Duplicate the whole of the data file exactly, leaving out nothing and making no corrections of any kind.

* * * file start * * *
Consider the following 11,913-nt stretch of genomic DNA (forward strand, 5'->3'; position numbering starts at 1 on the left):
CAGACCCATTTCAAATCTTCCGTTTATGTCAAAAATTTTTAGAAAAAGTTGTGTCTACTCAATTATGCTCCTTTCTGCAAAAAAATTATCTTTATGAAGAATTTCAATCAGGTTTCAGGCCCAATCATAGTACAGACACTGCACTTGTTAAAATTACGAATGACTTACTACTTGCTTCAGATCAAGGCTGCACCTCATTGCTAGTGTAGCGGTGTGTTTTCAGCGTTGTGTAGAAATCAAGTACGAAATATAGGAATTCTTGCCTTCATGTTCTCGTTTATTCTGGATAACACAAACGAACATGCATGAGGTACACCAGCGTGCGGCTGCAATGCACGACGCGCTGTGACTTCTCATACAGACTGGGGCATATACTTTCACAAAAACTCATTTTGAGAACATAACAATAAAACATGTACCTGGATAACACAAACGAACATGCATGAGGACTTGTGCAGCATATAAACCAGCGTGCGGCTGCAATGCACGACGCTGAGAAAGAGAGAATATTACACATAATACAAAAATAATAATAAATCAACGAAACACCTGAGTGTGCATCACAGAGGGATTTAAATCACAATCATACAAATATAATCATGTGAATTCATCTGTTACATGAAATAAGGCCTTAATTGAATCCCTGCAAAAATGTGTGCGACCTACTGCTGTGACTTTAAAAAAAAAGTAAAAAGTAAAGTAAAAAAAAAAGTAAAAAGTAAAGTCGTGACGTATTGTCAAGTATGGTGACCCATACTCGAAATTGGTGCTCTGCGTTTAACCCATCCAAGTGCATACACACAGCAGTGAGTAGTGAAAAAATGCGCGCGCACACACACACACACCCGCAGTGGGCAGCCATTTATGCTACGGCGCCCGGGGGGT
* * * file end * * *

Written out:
Consider the following 11,913-nt stretch of genomic DNA (forward strand, 5'->3'; position numbering starts at 1 on the left):
CAGACCCATTTCAAATCTTCCGTTTATGTCAAAAATTTTTAGAAAAAGTTGTGTCTACTCAATTATGCTCCTTTCTGCAAAAAAATTATCTTTATGAAGAATTTCAATCAGGTTTCAGGCCCAATCATAGTACAGACACTGCACTTGTTAAAATTACGAATGACTTACTACTTGCTTCAGATCAAGGCTGCACCTCATTGCTAGTGTAGCGGTGTGTTTTCAGCGTTGTGTAGAAATCAAGTACGAAATATAGGAATTCTTGCCTTCATGTTCTCGTTTATTCTGGATAACACAAACGAACATGCATGAGGTACACCAGCGTGCGGCTGCAATGCACGACGCGCTGTGACTTCTCATACAGACTGGGGCATATACTTTCACAAAAACTCATTTTGAGAACATAACAATAAAACATGTACCTGGATAACACAAACGAACATGCATGAGGACTTGTGCAGCATATAAACCAGCGTGCGGCTGCAATGCACGACGCTGAGAAAGAGAGAATATTACACATAATACAAAAATAATAATAAATCAACGAAACACCTGAGTGTGCATCACAGAGGGATTTAAATCACAATCATACAAATATAATCATGTGAATTCATCTGTTACATGAAATAAGGCCTTAATTGAATCCCTGCAAAAATGTGTGCGACCTACTGCTGTGACTTTAAAAAAAAAGTAAAAAGTAAAGTAAAAAAAAAAGTAAAAAGTAAAGTCGTGACGTATTGTCAAGTATGGTGACCCATACTCGAAATTGGTGCTCTGCGTTTAACCCATCCAAGTGCATACACACAGCAGTGAGTAGTGAAAAAATGCGCGCGCACACACACACACACCCGCAGTGGGCAGCCATTTATGCTACGGCGCCCGGGGGGT